If there is one team that knows its way around the FIFA World Cup™ qualification process then it is Argentina. The Albiceleste have never failed to qualify since the league system was first introduced for France 1998, topping the section in 1997 and 2001, and finishing second in 2005. And after impressing at the Copa America last year, Alfio Basile's side are currently charting a direct course to South Africa 2010, where they hope their individual brilliance will pave the way to a third world crown.
While the men in blue and white have yet to face fellow powerhouses Brazil, Uruguay and Paraguay, their form so far against more modest opposition has been impressive, as a record of three wins, one defeat, eight goals for and two against indicates. The main reason for that is the abundance of talent in their ranks, particularly in midfield and up front. Their magnificent home record is another significant factor. The Argentinians' last defeat on their own patch came way back in September 1993, during Basile's first stint in charge, when Colombia inflicted an infamous 5-0 drubbing.
While their position in the regional qualifying table looks secure enough, Argentina have come in for criticism for some fairly lacklustre second-half performances. With the exception of the Bolivia match, Basile's side have done all their scoring in the opening 45 minutes, shifting down a gear or two after the restart. While that approach worked out well enough against Chile and Venezuela, it backfired when they travelled to Colombia, where they relinquished their first-half lead to slump to their one and only reverse so far. Demanding as always, the fans are expecting a little bit more from their heroes.
Their finest hour
Argentina 2-0 Chile
Goals: Juan Roman Riquelme 26, 45
Marcelo Bielsa's debut on the Chile bench - his first managerial post since walking out on the Argentina job in 2004 - added a little extra spice to this neighbourly showdown in Buenos Aires. LaRoja had no answer to the hosts' superior firepower, however. Inspired by a typically virtuoso performance from Lionel Messi and Riquelme's brace of masterly free kicks, Argentina strolled to a comfortable and ultimately important win, their most impressive of a rather colourless campaign to date.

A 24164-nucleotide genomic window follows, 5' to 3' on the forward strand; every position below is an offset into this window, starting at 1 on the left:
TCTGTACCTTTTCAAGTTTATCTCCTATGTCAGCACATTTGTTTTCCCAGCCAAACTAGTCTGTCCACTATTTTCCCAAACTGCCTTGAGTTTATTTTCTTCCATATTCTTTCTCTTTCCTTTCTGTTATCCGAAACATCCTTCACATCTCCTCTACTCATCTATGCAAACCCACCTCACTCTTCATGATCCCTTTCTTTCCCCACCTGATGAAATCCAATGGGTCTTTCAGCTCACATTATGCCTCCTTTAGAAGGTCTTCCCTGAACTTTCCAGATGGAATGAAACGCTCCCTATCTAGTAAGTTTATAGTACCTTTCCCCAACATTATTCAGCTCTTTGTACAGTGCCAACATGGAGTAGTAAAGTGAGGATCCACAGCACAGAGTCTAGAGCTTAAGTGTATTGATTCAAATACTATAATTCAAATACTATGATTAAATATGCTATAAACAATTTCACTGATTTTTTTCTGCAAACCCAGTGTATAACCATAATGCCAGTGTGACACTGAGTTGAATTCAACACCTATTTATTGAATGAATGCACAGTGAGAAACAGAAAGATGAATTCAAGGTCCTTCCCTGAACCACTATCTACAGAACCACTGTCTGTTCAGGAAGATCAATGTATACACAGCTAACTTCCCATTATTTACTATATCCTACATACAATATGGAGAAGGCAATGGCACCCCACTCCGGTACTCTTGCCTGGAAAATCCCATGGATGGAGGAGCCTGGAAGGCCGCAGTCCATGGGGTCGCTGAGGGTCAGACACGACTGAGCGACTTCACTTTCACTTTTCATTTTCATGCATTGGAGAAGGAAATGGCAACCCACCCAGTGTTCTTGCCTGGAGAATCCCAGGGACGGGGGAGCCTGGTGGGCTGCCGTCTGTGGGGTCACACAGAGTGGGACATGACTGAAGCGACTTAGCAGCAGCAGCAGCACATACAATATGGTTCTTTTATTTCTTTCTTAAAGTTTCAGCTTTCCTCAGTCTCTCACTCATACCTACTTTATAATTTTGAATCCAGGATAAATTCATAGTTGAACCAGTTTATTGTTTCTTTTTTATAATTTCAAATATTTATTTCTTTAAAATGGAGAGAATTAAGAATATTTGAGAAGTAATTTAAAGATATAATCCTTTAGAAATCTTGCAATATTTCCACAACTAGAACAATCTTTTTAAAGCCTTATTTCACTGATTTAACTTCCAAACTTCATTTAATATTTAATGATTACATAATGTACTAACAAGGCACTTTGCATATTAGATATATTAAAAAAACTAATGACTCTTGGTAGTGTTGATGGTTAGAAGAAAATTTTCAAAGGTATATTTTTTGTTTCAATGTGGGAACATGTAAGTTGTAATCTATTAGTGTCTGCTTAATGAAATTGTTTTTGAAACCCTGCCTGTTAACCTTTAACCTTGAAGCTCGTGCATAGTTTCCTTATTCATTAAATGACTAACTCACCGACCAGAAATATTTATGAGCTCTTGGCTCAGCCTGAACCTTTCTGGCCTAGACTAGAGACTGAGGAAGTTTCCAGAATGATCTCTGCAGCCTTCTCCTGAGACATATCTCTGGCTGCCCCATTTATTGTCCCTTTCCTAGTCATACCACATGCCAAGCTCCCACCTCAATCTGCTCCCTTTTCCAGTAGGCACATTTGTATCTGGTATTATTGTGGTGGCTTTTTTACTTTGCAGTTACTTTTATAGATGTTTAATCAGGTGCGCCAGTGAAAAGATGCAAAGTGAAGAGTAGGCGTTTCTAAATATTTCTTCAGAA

The key men
One of the biggest challenges facing Basile when he took over again was to conjure up a replacement for Roberto Ayala, the cornerstone of the back line for over a decade. El Coco's solution was to reignite the career of Martin Demichelis, who had missed out on a place in Jose Pekerman's squad for Germany 2006. The Bayern Munich centre-half duly picked up the gauntlet and has surprised everyone with his assured showings. Javier Mascherano has been another one to impress, along with the inimitable Messi and Riquelme, who chipped in with some vital strikes at the beginning of the campaign despite being sidelined at the time by former club Villarreal.
The numbers game
3: The number of free kicks Juan Roman Riquelme has stroked into the back of the net, two against Chile and one against Bolivia. The Boca crowd pleaser also bagged another fine goal against the Bolivians and is the leading scorer in the race to qualify for South Africa 2010.
"We're not looking for revenge when we take on Brazil. We're the two biggest teams in South America and it's a classic rivalry, and like any rivalry sometimes you win and sometimes you lose. They came out on top when we last met, but I'm hoping it's our turn next time. Generally speaking, whoever scores first usually ends up winning and hopefully we can do just that." Coach Alfio Basile looks ahead to June's crunch clash between Brazil and Argentina.